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Sarah Hilary | Five Tips for Suspense

June 30, 2014

Sarah Hilary SOMEONE ELSE'S SKINAlfred Hitchcock drew a useful distinction between shock and suspense. Shock, he said, would be a bomb going off without warning at the family breakfast table. But if you show your audience the bomb in advance, and if you intercut that with images of the oblivious family breakfasting, if you juxtapose the normality with the horror in store – then you have suspense. I try to keep this rule in mind when I’m writing. Here are five tips for how I created suspense in SOMEONE ELSE’S SKIN.


#1 Be visceral

This is about engaging the reader senses – taste, touch, sound, smell – but it’s also about pulling the reader headlong into the story, getting under their skin, making their pulse race. In SOMEONE ELSE’S SKIN, I put Marnie Rome’s sidekick into a deadly situation towards the end of the book. Noah Jake is in danger, in pain, afraid for his life. I kept the chapters short. I ditched conventional sentence structure. Got right inside his head. We’re as scared as he is that he might die, and not a nice death.

#2 Keep it real

Having horrors in store for your characters is all well and good, but take care not to go too far away from what a reader can easily imagine. You’re after empathy. If your hero’s suspended over a tank of snakes, say, then can your reader reasonably imagine this sort of danger? If not, you’ll have to work twice as hard at the suspense. Lots of readers have told me they find SOMEONE ELSE’S SKIN scarier than a serial killer story precisely because it contains dangers they can imagine. It feels as if it could happen to them.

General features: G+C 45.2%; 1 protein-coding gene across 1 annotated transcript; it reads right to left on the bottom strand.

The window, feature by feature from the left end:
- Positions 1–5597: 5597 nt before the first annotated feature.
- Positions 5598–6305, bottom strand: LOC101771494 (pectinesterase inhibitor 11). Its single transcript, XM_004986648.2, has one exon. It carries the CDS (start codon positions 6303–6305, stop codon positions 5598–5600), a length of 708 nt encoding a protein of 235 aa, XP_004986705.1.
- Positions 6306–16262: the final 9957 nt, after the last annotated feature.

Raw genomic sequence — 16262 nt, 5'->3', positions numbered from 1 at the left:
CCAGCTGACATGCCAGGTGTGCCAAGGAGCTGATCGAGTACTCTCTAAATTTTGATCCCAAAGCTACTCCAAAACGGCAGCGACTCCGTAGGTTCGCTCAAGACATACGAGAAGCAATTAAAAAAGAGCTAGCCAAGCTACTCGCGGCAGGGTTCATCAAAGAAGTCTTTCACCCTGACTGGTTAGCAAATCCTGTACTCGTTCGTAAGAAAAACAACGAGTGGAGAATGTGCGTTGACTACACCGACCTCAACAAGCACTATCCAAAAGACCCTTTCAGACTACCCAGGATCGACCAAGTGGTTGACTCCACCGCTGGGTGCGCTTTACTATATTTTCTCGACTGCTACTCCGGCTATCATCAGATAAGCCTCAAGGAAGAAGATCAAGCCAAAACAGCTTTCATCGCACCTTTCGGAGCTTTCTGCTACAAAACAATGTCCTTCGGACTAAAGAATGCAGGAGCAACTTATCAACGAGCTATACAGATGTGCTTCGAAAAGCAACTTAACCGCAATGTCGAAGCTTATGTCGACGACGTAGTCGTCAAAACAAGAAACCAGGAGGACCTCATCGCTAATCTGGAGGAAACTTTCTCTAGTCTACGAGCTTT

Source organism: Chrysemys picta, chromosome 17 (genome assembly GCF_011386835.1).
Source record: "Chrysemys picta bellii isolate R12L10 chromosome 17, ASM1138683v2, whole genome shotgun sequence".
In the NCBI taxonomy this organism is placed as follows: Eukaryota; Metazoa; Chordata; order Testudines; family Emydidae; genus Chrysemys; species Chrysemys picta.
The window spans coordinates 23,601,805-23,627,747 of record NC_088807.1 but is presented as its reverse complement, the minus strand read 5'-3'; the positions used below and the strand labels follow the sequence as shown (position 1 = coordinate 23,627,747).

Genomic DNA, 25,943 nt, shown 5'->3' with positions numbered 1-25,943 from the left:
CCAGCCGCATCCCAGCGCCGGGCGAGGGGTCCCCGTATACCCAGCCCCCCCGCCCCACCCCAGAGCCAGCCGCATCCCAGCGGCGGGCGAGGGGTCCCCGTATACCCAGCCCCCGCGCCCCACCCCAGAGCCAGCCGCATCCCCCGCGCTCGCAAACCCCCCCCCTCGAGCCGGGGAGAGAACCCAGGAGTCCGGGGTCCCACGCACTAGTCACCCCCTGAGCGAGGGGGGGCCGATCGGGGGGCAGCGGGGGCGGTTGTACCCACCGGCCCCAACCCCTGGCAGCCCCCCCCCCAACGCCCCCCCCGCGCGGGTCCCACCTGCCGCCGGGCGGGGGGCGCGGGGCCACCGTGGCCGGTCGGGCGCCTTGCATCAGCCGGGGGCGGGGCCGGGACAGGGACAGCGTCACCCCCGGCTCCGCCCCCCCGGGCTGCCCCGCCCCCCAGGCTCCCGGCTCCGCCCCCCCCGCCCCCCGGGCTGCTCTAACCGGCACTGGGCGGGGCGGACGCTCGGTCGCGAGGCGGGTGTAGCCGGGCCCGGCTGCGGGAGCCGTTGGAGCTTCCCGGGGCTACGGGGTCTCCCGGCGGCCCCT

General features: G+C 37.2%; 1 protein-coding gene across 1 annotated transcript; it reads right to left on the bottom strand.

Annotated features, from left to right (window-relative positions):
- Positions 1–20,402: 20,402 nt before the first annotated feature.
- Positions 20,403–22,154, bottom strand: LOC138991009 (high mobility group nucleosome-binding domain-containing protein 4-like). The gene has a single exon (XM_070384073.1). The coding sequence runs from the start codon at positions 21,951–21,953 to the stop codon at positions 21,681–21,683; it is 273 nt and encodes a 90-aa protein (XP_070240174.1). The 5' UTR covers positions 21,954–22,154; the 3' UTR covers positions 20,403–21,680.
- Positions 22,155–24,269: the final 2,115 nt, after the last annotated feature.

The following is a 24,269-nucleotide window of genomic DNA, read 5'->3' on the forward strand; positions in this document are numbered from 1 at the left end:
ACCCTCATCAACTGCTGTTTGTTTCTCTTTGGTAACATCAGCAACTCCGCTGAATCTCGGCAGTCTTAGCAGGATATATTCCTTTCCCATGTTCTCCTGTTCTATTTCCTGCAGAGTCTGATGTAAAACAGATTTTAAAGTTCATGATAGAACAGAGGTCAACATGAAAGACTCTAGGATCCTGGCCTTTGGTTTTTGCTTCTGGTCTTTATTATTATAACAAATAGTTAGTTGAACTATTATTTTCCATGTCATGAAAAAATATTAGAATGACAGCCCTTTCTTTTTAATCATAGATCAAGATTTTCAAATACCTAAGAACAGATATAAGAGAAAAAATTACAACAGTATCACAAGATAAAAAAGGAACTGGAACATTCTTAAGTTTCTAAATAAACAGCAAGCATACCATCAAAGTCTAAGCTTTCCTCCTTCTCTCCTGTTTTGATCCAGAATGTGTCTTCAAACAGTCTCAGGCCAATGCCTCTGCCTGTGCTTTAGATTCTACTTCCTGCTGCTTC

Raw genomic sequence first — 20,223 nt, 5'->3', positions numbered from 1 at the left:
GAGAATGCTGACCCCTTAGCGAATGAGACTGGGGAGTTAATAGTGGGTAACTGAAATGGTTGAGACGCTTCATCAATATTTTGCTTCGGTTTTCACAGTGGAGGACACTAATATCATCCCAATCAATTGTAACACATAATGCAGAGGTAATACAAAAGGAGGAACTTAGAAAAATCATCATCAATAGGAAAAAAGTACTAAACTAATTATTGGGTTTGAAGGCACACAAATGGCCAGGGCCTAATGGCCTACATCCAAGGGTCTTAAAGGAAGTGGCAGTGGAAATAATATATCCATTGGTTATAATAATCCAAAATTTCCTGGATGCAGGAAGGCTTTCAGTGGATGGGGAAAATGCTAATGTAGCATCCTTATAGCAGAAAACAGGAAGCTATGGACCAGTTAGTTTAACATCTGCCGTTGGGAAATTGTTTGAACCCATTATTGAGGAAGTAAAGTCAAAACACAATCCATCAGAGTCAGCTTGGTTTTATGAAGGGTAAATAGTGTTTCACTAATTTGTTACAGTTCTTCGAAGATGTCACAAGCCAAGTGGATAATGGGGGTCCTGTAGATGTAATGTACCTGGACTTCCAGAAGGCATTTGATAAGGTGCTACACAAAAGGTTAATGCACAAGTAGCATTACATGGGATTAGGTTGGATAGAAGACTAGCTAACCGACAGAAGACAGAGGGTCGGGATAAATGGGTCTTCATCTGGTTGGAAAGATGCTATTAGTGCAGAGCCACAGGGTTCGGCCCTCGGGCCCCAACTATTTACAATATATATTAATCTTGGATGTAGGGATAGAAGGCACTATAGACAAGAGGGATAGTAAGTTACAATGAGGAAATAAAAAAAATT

#3 Don’t be afraid of the dark

Hitchcock was one of the first mainstream directors to use darkness as a motif. He knew that the darker the fate in store for his characters, the closer his audience would sit to the edge of their seats. Darkness is your friend. Use it. But know when to switch to #4 below, for contrast and effect.


#4 Turn on the lights

Have you ever watched a horror film and found yourself laughing at a moment when you’re damned sure the director meant you to scream? Relax, it’s not you. The director got it wrong. It’s a normal human reaction to prolonged stress. The director should have given you a break, a scene where there was a chance to gather your breath. A moment of light will make the dark more effective.


#5 Keep secrets

We all want answers. It keeps us turning the pages, to find out what happens next. If you give the reader too much information too soon, or if your information is always on the level, your reader will lose some of that motivation to keep reading. SOMEONE ELSE’S SKIN is a book about secrets, so in a sense I cheated. But not all secrets are the same. My heroine, Marnie Rome, is an expert in uncovering secrets and at keeping them. You have to read to find out why.

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